Jim Cantafio looks at the rapid progression of modern QBs and says the reasons are as easy to spot as a wide-open receiver on a fly route.

“(High school QBs) are working hard, coming in in the morning at 6 and 6:30,” Lancaster Catholic’s new offensive coordinator said, “and high school coaches are putting in the time and effort.”

Hard work and dedication from players and coaches alike was in evidence Wednesday at Spooky Nook, site of Cantafio’s SVS Elite Showcase Camp. The one-day event was by invitation only, quarterbacks and receivers invited back from the 25 camps Cantafio has held since Christmas week 2013.

Numerous L-L players were on hand, including Conestoga Valley QB Grant Stoltzfus and a Lebanon contingent that included receivers Nick Negron and Luke Eisenhour.

Stoltzfus, a sophomore, said he’s attended five camps this year and will be at another one this Saturday. He’s been a member of Cantafio’s SVS camps, he said, since 7th grade.

“They’ve definitely helped me with fundamentals and throwing the ball better,” said Stoltzfus, who will help lead CV’s football program into a new era as the Bucks bump up from Section Two to Section One in the Lancaster-Lebanon League.

Stoltzfus credits his position coach at CV, Andy Hower, for speeding his progress, along with tips he’s picked up through the years from older campers like Lebanon’s Mark Pyle and Cedar Cliff’s Andrew Ford, both of whom earned all-star status in their respective leagues prior to graduating last spring.

“I watched (Pyles and Ford) and learned about throwing on the run and getting weight on each throw,” Stoltzfus said. He said he’s hoping to intensify his training the next couple of years through private lessons at SVS.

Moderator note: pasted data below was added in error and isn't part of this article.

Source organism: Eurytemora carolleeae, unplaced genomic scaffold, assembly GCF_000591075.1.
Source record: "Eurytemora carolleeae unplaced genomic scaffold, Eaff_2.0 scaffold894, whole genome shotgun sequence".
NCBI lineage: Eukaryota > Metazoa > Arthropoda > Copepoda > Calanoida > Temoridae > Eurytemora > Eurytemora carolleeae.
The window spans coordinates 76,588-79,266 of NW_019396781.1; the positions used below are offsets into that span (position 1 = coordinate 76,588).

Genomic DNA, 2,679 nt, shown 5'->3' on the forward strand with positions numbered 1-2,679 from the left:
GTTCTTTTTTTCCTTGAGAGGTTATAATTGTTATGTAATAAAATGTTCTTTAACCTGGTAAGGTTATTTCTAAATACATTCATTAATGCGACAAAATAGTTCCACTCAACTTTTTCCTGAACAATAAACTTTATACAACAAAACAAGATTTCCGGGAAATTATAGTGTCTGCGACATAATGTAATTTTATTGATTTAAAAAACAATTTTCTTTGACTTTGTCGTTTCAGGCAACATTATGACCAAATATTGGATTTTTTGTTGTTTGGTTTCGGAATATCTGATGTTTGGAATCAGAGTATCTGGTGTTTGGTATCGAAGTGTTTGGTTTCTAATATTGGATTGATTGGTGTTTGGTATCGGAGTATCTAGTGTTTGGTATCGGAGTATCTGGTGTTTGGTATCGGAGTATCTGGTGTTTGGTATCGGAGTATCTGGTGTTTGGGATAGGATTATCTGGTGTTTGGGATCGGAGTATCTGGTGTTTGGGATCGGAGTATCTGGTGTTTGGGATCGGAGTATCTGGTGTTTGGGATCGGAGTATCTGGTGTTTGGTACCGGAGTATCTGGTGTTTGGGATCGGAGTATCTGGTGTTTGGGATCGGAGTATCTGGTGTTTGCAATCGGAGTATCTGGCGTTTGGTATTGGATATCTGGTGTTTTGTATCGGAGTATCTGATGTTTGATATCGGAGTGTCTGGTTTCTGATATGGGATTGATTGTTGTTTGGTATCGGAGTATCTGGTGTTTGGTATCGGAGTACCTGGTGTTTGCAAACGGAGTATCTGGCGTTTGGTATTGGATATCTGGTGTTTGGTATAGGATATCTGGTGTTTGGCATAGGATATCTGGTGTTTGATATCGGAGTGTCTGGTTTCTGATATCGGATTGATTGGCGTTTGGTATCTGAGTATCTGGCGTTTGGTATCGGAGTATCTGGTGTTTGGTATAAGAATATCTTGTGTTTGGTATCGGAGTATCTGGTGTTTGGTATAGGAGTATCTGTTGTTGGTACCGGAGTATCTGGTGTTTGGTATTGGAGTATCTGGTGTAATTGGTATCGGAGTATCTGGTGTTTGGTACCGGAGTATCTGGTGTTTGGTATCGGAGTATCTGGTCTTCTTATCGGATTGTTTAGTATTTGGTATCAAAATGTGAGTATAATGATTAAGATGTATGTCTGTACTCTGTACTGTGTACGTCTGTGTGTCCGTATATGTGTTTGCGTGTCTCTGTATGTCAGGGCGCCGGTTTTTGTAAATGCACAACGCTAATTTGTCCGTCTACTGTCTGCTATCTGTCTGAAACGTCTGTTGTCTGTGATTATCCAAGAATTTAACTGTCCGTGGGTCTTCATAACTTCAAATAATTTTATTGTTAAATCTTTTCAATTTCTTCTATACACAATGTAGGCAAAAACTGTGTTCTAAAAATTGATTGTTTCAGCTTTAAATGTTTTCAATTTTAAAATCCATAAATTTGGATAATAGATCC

Negron, a key receiver in the Cedars’ vaunted Air Raid offense, estimates he’s been to “three or four” camps this year, and was at two the year before. Along with the extra reps and coaching instruction, Negron said one of the things he likes most about the camps is “getting to meet new people,” as well as reacquaint with faces familiar from Friday night football.

He praised former teammates and football campers Pyle and Jeremy De La Cruz for their help in improving his play, and also SVS’s director.

“Coach Cantafio knows what he’s talking about,” Negron said. “He helps make everybody better – quarterbacks and receivers.”

Cantafio said that’s what his camps are all about.

“Some people worry that I’m trying to recruit kids,” he said. “All I’m trying to do is help them. I personally don’t care which school they’re from. If I can help them I will.”

He’s worked with a number of L-L players over the years, Cantafio said, including Stoltzfus and fellow signal-callers Collin “Bear” Shank of Lampeter-Strasburg, Mitch Martin of Garden Spot and Penn Manor’s Tanner Erisman.

The longtime QB guru is now aided by Coach’s Eye, a video analysis app that allows him to provide each player in camp with a detailed and immediate stop-and-go visual of that player’s technique. Cantafio provides commentary suggesting ways to improve. He emails the video to each player so they can see and hear what they’re doing right and what needs to be corrected.

He was ably assisted Wednesday by a coaching staff that included several names familiar to the L-L and to Lancaster County football fans – head coaches Mark Evans of Manheim Township and Gerry Yonchiuk of Lebanon; former Pequea Valley head man and new Phoenixville boss Evan Breisblatt; and former longtime Millersville University assistant Jim Shiffer.

Cantafio, who said he got started in the football camp business in 1988 and has taken it to a national level the past 10 years, is looking to keep expanding on what he’s built.

“I want this (camp) to be elite,” he said. “I have a vision of turning this into something big-time so we have all the top players in Pennsylvania here. And I’d like to have a day when we have all of the best players in the L-L League compete.

“We’ll get there. It just takes time.”



Ed Gruver is a Lancaster Newspapers sports writer. He can be reached ategruver@lnpnews.com or (717) 291-2315. You can also follow @EdGruver on Twitter.